Statistics from Altmetric.com
If you wish to reuse any or all of this article please use the link below which will take you to the Copyright Clearance Center’s RightsLink service. You will be able to get a quick price and instant permission to reuse the content in many different ways.
A 67-year-old African-American woman presented to the hospital with a several months' history of bilateral breast swelling, shortness of breath, voice hoarseness, head fullness and facial swelling. On physical examination, the patient was found to have engorged chest wall veins, bilateral arm and breast oedema and fullness of supraclavicular areas. Vital signs were normal and initial blood tests including complete blood account, complete metabolic profile did not reveal any abnormality. Her medical history was significant for hepatitis C virus infection, stroke and hypertension.
Chest x-ray was normal and CT of the chest with contrast showed chronic superior vena cava (SVC) obstruction with multiple chest wall lateral vessels consistent with chronic thrombus/fibrosis (figures 1 and 2, respectively). There were no lymphadenopathy and lung was free of infiltrate and consolidation.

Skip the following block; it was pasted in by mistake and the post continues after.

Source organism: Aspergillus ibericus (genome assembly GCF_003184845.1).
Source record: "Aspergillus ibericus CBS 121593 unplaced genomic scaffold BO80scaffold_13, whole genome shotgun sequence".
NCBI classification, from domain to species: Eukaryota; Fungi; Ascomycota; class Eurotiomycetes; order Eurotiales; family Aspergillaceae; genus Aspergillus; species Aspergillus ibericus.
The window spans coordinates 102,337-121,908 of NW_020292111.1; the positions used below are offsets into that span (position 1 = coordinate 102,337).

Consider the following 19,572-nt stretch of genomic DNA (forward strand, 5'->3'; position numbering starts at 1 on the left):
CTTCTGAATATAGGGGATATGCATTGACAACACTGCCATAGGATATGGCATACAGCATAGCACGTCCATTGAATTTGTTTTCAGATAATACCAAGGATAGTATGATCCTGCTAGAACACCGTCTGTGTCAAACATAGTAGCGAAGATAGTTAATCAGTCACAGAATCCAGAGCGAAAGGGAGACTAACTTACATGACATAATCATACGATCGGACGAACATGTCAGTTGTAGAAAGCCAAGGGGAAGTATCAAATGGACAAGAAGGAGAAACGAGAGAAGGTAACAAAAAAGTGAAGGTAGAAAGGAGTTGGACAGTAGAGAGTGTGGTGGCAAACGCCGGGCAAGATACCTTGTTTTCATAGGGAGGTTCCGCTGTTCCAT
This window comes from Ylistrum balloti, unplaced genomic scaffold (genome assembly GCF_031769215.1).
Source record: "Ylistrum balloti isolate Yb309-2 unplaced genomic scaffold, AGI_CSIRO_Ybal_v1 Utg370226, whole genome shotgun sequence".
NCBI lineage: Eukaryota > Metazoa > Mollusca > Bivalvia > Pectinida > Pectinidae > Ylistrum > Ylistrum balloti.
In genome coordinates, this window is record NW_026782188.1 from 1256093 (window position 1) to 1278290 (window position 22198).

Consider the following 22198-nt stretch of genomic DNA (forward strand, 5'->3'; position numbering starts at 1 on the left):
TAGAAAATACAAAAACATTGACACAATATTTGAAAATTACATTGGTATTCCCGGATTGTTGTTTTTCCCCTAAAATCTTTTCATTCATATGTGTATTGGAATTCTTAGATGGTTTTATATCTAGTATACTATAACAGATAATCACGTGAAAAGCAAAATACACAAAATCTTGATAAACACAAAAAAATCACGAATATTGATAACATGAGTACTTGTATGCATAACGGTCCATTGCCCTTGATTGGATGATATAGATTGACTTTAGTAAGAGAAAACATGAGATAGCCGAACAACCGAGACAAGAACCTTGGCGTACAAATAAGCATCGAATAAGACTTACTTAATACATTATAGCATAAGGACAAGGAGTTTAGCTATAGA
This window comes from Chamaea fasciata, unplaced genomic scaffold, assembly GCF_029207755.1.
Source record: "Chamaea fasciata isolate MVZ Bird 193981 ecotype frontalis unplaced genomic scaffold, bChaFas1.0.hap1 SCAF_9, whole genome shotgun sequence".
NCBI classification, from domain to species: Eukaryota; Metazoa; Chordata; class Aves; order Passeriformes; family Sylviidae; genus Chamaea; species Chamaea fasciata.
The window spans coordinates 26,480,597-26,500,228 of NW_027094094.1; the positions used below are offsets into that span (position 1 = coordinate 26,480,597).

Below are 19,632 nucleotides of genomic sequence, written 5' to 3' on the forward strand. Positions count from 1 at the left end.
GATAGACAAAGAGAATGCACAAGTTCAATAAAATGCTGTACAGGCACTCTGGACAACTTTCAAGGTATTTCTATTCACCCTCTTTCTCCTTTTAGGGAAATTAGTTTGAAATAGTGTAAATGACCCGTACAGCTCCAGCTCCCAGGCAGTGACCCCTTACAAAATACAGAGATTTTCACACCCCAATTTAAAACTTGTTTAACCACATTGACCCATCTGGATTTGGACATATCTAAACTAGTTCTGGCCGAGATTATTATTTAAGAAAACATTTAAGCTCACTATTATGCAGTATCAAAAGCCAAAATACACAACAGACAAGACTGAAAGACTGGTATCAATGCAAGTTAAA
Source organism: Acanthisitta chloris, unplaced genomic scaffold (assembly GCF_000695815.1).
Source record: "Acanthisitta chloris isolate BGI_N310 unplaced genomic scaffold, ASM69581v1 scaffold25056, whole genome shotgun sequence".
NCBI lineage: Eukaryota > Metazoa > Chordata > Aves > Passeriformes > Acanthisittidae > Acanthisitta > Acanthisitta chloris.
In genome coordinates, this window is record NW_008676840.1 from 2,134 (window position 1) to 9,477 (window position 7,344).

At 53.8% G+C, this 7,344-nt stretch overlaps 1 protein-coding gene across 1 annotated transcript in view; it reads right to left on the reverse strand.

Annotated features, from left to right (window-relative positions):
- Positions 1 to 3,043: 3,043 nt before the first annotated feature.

Upon further questioning, it was found that 15 years ago the patient had an acute pancreatitis for which she had a right subclavian-implanted port placed for almost 5 years. Subsequent hypercoagulable work up was negative and CT of the abdomen and pelvis was unrevealing. Patient was taken for venography with potential percutaneous intervention. Venography confirmed chest CT findings showing complete occlusion of the SVC with extensive collateralisation (figure 3). Unfortunately, we could not cross occlusion with multiple guidewire and catheter combinations. Given fairly well-developed collateral vessels and non-debilitating nature of her symptoms, the decision was made to manage her conservatively with diuretics and compression garment to upper extremities.
Malignancy is considered the most common cause of SVC syndrome accounting for 60–90% of the cases. Increasing use of intravascular access devices like pacemakers, indwelling venous catheters made the benign aetiology as an emerging cause of SVC syndrome. Symptoms typically develop over a few weeks and then improve due to development of collateral vessels. Percutaneous stenting is the mainstay of treatment of non-malignant SVC syndrome.1–3
Widespread use of indwelling vascular devices has led to increasing incidence of superior vena cava (SVC) syndrome not caused by malignancy.
Patient might develop symptoms of SVC syndrome several years after removal of intravascular access device.
Contributors All authors contributed equally to the composition of this manuscript.
Competing interests None.
Patient consent Obtained.
Provenance and peer review Not commissioned; externally peer reviewed.